Adam Kokesh is a member of the Individual Ready Reserve (IRR) and was set to be discharged from the service on June 18. Members of the IRR, for the most part, have left active duty service but still have time left on their eight-year military obligation. Members of the IRR are in effect civilians: they are not paid, have no weekend drills, and no chain of command.
During the Washington protest, Kokesh consciously removed insignias and his name tag to avoid violating military regulations. Mike Lebowitz explained last Friday, “Anybody in the military would tell you that he was not in uniform, and the report of the military states that Adam made no indication to tell people that he was part of the military, he made it clear that he was acting as a civilian and not as a military member.”
Kokesh was justifiably angered about the resulting investigation. At a press conference June 1, he said, “I knew that the Uniform Code of Military Justice was not supposed to apply to members of the IRR. I was deeply offended to see that Marine Corps resources and tax payer dollars were being used to investigate the political activities of an active reservist. I expressed that in my e-mail, so I chastised him for wasting his time, while Marines are dying every day in Iraq, on such a trivial political issue.”
His attorney added: “This case is important because it affects hundreds of thousands of Iraq and war-on-terror veterans. As the first in a number of cases where the military is seeking to stifle political speech of IRR civilians, we need to draw a line in the sand now in order to protect the First Amendment rights of those who may have picked up a rifle in order to defend our country.”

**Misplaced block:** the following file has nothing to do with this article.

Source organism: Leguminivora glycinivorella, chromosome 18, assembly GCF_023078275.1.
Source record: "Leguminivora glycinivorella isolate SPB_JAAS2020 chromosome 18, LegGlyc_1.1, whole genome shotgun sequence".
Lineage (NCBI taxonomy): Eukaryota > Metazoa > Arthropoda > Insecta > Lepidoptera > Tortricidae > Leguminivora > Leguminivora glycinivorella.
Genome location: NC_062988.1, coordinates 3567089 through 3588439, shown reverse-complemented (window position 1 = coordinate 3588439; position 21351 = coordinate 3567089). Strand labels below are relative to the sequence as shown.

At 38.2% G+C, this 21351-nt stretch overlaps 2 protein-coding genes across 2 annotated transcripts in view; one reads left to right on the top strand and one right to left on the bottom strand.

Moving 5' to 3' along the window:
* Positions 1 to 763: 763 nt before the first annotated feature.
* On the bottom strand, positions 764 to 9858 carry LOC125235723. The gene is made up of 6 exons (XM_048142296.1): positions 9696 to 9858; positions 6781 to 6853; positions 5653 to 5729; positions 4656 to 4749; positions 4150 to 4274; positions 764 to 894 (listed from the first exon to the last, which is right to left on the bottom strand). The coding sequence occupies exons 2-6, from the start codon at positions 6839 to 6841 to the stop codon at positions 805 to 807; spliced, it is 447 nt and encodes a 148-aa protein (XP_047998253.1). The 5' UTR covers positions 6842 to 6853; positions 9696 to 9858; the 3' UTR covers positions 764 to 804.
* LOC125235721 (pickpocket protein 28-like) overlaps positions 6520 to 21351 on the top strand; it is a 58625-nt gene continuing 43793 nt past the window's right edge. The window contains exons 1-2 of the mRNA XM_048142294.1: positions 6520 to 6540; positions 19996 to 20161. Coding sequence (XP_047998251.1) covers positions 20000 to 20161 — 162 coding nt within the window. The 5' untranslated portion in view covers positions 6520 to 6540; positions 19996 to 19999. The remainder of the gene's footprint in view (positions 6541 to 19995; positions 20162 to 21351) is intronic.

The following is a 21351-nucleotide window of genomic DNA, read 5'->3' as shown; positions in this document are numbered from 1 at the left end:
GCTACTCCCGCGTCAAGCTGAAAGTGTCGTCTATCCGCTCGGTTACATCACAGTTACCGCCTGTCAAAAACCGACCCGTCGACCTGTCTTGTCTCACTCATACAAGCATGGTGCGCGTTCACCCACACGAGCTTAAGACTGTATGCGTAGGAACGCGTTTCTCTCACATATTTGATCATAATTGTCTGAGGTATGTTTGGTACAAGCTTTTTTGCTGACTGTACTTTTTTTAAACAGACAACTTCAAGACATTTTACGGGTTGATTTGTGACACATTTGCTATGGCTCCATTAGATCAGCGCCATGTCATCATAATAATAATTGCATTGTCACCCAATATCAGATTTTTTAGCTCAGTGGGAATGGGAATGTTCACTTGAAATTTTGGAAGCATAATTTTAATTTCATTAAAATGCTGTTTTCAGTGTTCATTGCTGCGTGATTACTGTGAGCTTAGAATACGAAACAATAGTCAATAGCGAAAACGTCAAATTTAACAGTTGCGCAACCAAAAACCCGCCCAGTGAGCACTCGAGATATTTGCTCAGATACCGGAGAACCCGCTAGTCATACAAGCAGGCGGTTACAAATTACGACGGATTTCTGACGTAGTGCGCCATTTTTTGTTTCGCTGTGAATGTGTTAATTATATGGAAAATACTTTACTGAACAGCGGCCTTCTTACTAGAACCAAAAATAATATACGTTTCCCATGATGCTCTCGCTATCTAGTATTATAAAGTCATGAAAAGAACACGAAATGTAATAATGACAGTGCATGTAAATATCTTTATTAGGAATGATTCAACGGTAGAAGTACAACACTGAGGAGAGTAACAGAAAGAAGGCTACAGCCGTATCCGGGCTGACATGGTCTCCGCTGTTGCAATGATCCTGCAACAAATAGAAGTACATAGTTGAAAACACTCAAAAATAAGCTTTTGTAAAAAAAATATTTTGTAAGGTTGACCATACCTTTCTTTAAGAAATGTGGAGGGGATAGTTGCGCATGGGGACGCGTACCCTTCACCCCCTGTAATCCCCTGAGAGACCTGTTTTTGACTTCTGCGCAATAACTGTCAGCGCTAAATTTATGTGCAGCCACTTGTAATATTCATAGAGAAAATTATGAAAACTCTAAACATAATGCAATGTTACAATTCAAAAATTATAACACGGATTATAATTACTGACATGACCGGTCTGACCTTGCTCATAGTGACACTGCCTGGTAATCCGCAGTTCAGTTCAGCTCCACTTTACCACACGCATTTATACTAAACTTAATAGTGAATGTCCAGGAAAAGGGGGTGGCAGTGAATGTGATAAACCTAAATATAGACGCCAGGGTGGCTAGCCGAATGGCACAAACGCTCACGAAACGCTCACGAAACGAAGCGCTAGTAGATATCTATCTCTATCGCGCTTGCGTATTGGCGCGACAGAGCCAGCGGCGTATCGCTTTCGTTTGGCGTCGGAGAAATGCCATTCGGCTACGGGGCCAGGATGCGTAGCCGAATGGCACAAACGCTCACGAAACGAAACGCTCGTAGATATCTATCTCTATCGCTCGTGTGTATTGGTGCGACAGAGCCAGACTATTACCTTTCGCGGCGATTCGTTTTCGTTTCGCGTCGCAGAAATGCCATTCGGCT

At least two other members of the IRR are being investigated by the Marine Corps for political speech against the war. Liam Madden has been accused of wearing his uniform at a Washington, D.C., antiwar march in January, and making disloyal statements during a speech in New York in February.
The statements under investigation are described in Marine legal documents obtained by the Washington Post: “Sgt. Madden spends several minutes explaining the ‘war crimes’ of the Bush administration. Sgt. Madden claims that the war in Iraq is a war ‘of aggression’ and one of ‘empire building.’ Sgt. Madden explains that the President of the United States has ‘betrayed US military personnel’ engaged in the Iraq conflict.”
The actions taken against Kokesh and Madden are an attempt to intimidate and silence not only Iraq war veterans, many of whom are still in the reserves due to their eight-year military obligations, but also those within the active duty military ranks.
The Iraq war is deeply unpopular within the military. A Zogby poll from last year found that 72 percent of US troops serving in Iraq supported a withdrawal within the year; 29 percent supported an immediate withdrawal. Since that time, there have been over a thousand more US deaths, with a marked increase in violence over the last year.
Many veterans have returned home disillusioned and angered from their experiences in Iraq, and want to speak out against the war and government military policy. Under conditions of growing antiwar sentiment within the military, the Marines are seeking to make an example of Kokesh and other outspoken veterans.